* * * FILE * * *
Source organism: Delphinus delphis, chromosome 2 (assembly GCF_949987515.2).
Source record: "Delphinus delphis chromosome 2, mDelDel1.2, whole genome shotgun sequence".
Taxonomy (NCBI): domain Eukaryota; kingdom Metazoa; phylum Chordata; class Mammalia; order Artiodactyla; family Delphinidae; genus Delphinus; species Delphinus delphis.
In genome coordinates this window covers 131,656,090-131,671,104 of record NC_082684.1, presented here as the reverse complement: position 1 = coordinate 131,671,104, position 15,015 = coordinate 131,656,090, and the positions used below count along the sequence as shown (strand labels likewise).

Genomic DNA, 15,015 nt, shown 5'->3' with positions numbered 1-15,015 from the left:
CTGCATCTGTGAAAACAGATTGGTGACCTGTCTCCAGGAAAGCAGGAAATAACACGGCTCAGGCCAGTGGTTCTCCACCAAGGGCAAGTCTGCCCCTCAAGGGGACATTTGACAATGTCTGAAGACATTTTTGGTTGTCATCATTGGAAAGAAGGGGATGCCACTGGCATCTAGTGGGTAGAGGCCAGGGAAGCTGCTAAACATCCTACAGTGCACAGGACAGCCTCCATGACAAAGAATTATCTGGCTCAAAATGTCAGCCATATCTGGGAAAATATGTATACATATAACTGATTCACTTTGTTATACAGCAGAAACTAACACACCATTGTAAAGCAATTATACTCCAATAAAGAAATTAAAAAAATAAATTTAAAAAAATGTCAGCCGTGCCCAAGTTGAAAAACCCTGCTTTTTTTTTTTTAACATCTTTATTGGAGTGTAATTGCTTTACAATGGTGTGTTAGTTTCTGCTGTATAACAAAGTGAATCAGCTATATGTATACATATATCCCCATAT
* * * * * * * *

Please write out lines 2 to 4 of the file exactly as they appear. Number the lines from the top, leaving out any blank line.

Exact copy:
Source record: "Delphinus delphis chromosome 2, mDelDel1.2, whole genome shotgun sequence".
Taxonomy (NCBI): domain Eukaryota; kingdom Metazoa; phylum Chordata; class Mammalia; order Artiodactyla; family Delphinidae; genus Delphinus; species Delphinus delphis.
In genome coordinates this window covers 131,656,090-131,671,104 of record NC_082684.1, presented here as the reverse complement: position 1 = coordinate 131,671,104, position 15,015 = coordinate 131,656,090, and the positions used below count along the sequence as shown (strand labels likewise).